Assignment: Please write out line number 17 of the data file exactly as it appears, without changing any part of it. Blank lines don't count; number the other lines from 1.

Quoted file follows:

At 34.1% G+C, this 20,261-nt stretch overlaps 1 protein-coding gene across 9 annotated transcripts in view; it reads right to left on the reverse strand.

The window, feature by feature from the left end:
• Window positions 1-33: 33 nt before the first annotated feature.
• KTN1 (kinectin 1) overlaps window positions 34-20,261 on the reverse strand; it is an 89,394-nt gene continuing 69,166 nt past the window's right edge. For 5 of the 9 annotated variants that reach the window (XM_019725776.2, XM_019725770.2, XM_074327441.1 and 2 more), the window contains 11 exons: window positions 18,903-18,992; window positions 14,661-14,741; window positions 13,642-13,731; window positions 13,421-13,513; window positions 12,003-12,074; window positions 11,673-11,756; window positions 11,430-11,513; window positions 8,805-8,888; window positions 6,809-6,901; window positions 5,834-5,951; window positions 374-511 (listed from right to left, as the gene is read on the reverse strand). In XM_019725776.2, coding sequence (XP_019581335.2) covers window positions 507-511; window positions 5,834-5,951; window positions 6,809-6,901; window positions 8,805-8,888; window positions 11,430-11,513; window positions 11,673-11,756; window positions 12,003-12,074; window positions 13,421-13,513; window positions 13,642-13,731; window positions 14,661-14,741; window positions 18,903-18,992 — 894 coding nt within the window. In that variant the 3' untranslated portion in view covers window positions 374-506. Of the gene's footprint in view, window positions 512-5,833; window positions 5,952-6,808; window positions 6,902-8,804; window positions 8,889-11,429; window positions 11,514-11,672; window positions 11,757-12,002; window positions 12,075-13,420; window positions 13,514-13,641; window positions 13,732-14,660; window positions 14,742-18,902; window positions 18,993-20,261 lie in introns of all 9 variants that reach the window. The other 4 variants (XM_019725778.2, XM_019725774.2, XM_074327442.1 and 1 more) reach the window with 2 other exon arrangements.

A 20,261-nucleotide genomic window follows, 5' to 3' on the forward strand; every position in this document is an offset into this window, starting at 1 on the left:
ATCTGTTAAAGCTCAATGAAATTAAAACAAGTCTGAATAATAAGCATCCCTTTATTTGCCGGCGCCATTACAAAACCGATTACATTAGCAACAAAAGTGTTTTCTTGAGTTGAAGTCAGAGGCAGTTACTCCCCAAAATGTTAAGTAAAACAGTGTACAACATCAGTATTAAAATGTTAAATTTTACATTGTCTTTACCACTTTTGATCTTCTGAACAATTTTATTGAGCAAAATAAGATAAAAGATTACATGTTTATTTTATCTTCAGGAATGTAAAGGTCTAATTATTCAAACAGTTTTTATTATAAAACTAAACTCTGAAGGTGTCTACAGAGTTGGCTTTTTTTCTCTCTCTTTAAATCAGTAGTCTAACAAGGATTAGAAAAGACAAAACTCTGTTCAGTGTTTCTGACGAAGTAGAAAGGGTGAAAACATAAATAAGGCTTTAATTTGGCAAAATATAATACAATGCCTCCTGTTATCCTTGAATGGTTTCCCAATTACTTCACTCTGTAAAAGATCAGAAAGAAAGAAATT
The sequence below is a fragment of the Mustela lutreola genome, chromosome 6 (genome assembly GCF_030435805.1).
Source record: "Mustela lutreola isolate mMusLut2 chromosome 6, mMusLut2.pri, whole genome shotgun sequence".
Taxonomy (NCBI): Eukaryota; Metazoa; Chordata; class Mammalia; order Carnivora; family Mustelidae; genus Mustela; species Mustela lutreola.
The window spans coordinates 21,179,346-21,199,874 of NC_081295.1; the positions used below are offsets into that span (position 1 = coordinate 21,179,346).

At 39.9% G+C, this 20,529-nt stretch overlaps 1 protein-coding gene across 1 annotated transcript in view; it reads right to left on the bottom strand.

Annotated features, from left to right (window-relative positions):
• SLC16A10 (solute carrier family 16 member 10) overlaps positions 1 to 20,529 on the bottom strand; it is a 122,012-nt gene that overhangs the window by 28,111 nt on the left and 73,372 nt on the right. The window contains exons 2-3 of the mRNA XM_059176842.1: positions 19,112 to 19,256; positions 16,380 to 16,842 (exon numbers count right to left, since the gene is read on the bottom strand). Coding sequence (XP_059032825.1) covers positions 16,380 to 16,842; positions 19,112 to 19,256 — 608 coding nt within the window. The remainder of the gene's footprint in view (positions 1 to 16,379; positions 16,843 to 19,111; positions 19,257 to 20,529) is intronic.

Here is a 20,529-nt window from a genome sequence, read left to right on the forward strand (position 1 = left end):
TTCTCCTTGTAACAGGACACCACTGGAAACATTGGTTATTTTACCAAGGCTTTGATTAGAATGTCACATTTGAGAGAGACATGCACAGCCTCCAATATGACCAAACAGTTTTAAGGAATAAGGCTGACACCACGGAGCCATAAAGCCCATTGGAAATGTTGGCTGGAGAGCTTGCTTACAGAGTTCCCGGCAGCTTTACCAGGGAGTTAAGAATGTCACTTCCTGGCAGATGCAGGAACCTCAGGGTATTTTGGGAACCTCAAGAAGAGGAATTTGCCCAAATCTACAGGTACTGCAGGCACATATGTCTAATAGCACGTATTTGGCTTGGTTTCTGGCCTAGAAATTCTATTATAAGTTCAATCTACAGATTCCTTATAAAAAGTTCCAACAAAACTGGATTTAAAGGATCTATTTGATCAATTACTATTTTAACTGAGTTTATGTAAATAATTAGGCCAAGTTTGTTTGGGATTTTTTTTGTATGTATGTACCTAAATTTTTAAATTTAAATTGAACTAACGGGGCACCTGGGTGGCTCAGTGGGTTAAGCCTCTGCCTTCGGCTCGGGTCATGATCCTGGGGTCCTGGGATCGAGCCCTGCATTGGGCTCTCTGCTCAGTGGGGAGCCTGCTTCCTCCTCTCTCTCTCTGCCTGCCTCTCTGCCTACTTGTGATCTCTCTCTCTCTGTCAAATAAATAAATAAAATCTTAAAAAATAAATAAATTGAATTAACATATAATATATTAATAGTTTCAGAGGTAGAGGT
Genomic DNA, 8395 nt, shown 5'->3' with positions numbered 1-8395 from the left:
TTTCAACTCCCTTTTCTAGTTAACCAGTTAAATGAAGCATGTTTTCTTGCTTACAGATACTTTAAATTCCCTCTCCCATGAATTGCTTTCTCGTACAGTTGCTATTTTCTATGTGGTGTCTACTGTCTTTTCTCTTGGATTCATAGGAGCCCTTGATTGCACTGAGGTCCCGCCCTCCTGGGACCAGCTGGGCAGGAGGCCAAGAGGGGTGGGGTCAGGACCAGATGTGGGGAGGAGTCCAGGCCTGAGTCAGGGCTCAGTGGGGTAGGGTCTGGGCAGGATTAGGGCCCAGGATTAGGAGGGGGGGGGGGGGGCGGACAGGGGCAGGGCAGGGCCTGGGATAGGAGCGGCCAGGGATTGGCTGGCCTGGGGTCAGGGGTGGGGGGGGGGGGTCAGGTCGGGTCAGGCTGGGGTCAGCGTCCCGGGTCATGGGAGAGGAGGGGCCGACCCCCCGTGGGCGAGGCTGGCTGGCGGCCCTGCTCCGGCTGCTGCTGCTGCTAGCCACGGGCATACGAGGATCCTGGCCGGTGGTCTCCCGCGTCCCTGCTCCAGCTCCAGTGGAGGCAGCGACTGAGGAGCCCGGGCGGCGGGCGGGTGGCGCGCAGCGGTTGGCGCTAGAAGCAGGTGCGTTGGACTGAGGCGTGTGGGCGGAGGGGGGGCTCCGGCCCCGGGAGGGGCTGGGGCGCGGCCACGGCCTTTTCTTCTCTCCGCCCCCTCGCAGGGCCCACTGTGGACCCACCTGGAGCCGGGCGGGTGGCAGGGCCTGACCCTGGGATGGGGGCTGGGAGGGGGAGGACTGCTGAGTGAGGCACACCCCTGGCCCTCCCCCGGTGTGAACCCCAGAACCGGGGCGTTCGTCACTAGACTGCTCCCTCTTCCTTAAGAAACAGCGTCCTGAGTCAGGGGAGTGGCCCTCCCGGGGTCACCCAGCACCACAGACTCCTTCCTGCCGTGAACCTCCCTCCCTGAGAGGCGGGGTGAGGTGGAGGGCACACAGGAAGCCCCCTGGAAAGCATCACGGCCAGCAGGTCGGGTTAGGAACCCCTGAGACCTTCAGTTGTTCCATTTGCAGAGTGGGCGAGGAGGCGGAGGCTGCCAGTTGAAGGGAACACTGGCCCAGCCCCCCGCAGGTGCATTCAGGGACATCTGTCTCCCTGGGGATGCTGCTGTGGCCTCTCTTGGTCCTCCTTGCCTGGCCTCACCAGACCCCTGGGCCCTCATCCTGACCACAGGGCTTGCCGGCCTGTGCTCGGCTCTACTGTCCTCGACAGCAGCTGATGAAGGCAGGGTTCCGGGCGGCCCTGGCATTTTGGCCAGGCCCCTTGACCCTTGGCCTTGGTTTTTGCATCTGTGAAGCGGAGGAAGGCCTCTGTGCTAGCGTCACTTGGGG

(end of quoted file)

TTTCAACTCCCTTTTCTAGTTAACCAGTTAAATGAAGCATGTTTTCTTGCTTACAGATACTTTAAATTCCCTCTCCCATGAATTGCTTTCTCGTACAGTTGCTATTTTCTATGTGGTGTCTACTGTCTTTTCTCTTGGATTCATAGGAGCCCTTGATTGCACTGAGGTCCCGCCCTCCTGGGACCAGCTGGGCAGGAGGCCAAGAGGGGTGGGGTCAGGACCAGATGTGGGGAGGAGTCCAGGCCTGAGTCAGGGCTCAGTGGGGTAGGGTCTGGGCAGGATTAGGGCCCAGGATTAGGAGGGGGGGGGGGGGGCGGACAGGGGCAGGGCAGGGCCTGGGATAGGAGCGGCCAGGGATTGGCTGGCCTGGGGTCAGGGGTGGGGGGGGGGGGTCAGGTCGGGTCAGGCTGGGGTCAGCGTCCCGGGTCATGGGAGAGGAGGGGCCGACCCCCCGTGGGCGAGGCTGGCTGGCGGCCCTGCTCCGGCTGCTGCTGCTGCTAGCCACGGGCATACGAGGATCCTGGCCGGTGGTCTCCCGCGTCCCTGCTCCAGCTCCAGTGGAGGCAGCGACTGAGGAGCCCGGGCGGCGGGCGGGTGGCGCGCAGCGGTTGGCGCTAGAAGCAGGTGCGTTGGACTGAGGCGTGTGGGCGGAGGGGGGGCTCCGGCCCCGGGAGGGGCTGGGGCGCGGCCACGGCCTTTTCTTCTCTCCGCCCCCTCGCAGGGCCCACTGTGGACCCACCTGGAGCCGGGCGGGTGGCAGGGCCTGACCCTGGGATGGGGGCTGGGAGGGGGAGGACTGCTGAGTGAGGCACACCCCTGGCCCTCCCCCGGTGTGAACCCCAGAACCGGGGCGTTCGTCACTAGACTGCTCCCTCTTCCTTAAGAAACAGCGTCCTGAGTCAGGGGAGTGGCCCTCCCGGGGTCACCCAGCACCACAGACTCCTTCCTGCCGTGAACCTCCCTCCCTGAGAGGCGGGGTGAGGTGGAGGGCACACAGGAAGCCCCCTGGAAAGCATCACGGCCAGCAGGTCGGGTTAGGAACCCCTGAGACCTTCAGTTGTTCCATTTGCAGAGTGGGCGAGGAGGCGGAGGCTGCCAGTTGAAGGGAACACTGGCCCAGCCCCCCGCAGGTGCATTCAGGGACATCTGTCTCCCTGGGGATGCTGCTGTGGCCTCTCTTGGTCCTCCTTGCCTGGCCTCACCAGACCCCTGGGCCCTCATCCTGACCACAGGGCTTGCCGGCCTGTGCTCGGCTCTACTGTCCTCGACAGCAGCTGATGAAGGCAGGGTTCCGGGCGGCCCTGGCATTTTGGCCAGGCCCCTTGACCCTTGGCCTTGGTTTTTGCATCTGTGAAGCGGAGGAAGGCCTCTGTGCTAGCGTCACTTGGGG